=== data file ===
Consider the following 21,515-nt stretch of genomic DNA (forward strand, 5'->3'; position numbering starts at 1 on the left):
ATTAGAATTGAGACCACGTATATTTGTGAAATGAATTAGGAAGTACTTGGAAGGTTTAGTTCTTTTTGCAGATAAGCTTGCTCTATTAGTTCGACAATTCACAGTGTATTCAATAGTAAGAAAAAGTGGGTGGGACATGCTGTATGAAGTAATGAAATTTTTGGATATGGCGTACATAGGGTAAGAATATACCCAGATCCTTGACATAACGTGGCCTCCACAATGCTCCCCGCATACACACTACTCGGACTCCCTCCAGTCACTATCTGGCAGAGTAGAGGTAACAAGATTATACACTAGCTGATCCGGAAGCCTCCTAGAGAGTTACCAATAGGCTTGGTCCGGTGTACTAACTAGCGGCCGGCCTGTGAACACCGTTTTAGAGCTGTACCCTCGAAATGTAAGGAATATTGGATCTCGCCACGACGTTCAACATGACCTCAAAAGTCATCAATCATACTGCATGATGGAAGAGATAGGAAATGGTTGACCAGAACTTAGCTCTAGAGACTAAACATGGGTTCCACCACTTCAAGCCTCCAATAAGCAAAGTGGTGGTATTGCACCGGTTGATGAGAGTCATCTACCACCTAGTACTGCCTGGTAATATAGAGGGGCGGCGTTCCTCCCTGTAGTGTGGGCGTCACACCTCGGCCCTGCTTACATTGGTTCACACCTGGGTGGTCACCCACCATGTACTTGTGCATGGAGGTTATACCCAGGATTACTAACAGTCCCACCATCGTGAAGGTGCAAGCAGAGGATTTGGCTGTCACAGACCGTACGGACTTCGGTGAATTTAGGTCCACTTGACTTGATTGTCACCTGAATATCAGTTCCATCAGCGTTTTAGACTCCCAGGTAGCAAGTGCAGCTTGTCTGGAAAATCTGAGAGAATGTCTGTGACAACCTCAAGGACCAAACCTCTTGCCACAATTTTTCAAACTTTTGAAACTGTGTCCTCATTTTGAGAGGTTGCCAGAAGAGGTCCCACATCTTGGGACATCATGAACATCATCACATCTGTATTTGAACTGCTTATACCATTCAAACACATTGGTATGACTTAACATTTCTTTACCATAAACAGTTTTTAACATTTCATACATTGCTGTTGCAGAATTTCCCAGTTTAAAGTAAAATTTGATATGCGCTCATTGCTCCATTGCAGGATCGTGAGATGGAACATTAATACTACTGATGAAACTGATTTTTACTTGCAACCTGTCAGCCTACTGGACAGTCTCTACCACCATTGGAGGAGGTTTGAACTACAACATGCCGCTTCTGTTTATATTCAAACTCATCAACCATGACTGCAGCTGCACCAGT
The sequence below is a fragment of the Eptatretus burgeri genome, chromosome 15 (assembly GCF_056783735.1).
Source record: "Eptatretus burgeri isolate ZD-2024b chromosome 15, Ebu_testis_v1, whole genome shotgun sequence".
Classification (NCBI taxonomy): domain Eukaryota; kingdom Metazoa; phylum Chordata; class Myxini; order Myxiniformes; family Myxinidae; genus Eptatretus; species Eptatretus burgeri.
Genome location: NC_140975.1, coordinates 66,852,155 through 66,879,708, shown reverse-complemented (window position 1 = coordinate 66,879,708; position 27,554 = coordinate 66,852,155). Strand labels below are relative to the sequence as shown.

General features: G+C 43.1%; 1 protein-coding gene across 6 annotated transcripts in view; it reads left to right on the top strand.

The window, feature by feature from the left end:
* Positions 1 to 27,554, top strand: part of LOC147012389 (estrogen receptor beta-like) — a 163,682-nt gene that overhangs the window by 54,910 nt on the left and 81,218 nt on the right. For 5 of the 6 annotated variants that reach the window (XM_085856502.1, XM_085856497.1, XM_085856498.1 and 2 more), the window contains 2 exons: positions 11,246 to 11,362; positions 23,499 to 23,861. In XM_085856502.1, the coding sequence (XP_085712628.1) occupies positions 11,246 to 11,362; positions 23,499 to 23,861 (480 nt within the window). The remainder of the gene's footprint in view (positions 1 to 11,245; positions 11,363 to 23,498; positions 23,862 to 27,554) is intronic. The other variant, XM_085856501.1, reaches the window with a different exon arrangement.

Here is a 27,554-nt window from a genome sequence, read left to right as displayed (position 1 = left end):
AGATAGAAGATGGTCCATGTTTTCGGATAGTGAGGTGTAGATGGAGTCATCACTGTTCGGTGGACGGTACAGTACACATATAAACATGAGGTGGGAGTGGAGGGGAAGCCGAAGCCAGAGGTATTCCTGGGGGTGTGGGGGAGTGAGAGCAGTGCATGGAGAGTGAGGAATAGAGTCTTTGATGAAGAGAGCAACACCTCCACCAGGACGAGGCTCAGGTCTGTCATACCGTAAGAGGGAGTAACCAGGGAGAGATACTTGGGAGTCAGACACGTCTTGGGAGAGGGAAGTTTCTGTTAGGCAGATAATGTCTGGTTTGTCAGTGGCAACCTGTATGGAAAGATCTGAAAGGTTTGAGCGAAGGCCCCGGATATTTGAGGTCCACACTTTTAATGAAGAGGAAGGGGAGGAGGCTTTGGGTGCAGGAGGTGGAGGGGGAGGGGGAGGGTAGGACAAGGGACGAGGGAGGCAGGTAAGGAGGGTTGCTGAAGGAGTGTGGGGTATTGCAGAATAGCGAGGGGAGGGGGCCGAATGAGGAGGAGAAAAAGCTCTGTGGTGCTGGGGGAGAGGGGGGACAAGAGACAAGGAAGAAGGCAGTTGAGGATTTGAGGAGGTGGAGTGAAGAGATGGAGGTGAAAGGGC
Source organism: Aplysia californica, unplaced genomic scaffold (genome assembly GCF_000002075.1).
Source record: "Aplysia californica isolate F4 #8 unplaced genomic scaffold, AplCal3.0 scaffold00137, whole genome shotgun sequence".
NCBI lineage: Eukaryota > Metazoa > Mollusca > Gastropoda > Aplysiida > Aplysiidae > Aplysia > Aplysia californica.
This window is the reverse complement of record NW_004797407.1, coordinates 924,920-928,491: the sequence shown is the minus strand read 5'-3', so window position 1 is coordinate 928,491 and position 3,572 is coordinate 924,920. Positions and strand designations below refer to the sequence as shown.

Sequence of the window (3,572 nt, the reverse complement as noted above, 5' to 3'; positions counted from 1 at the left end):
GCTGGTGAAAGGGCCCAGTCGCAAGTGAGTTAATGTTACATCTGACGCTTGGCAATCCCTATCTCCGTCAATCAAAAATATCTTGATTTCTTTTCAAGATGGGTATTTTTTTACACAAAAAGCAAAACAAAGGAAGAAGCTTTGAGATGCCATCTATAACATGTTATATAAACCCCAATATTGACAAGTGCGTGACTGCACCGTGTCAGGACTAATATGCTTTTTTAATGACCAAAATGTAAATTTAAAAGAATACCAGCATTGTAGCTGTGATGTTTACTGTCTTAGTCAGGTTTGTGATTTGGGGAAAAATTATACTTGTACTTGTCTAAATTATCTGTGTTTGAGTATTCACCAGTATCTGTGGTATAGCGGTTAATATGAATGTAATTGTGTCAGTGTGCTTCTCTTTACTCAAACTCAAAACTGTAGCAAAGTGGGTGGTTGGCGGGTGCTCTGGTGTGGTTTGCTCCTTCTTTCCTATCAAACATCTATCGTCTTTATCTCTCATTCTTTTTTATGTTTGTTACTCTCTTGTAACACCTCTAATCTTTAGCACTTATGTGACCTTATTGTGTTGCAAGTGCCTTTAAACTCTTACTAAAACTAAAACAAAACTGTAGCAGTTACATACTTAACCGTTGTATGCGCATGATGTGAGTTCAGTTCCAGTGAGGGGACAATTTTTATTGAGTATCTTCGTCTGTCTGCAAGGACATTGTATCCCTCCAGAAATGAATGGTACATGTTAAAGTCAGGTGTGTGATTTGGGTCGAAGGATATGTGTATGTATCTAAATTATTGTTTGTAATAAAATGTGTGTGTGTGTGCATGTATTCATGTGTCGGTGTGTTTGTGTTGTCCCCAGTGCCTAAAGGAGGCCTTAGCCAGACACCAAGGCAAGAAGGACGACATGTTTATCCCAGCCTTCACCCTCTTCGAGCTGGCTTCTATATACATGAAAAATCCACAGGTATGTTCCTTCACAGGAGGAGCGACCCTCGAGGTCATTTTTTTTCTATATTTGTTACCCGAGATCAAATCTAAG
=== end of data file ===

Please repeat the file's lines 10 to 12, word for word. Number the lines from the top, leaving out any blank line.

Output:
Here is a 27,554-nt window from a genome sequence, read left to right as displayed (position 1 = left end):
AGATAGAAGATGGTCCATGTTTTCGGATAGTGAGGTGTAGATGGAGTCATCACTGTTCGGTGGACGGTACAGTACACATATAAACATGAGGTGGGAGTGGAGGGGAAGCCGAAGCCAGAGGTATTCCTGGGGGTGTGGGGGAGTGAGAGCAGTGCATGGAGAGTGAGGAATAGAGTCTTTGATGAAGAGAGCAACACCTCCACCAGGACGAGGCTCAGGTCTGTCATACCGTAAGAGGGAGTAACCAGGGAGAGATACTTGGGAGTCAGACACGTCTTGGGAGAGGGAAGTTTCTGTTAGGCAGATAATGTCTGGTTTGTCAGTGGCAACCTGTATGGAAAGATCTGAAAGGTTTGAGCGAAGGCCCCGGATATTTGAGGTCCACACTTTTAATGAAGAGGAAGGGGAGGAGGCTTTGGGTGCAGGAGGTGGAGGGGGAGGGGGAGGGTAGGACAAGGGACGAGGGAGGCAGGTAAGGAGGGTTGCTGAAGGAGTGTGGGGTATTGCAGAATAGCGAGGGGAGGGGGCCGAATGAGGAGGAGAAAAAGCTCTGTGGTGCTGGGGGAGAGGGGGGACAAGAGACAAGGAAGAAGGCAGTTGAGGATTTGAGGAGGTGGAGTGAAGAGATGGAGGTGAAAGGGC
Source organism: Aplysia californica, unplaced genomic scaffold (genome assembly GCF_000002075.1).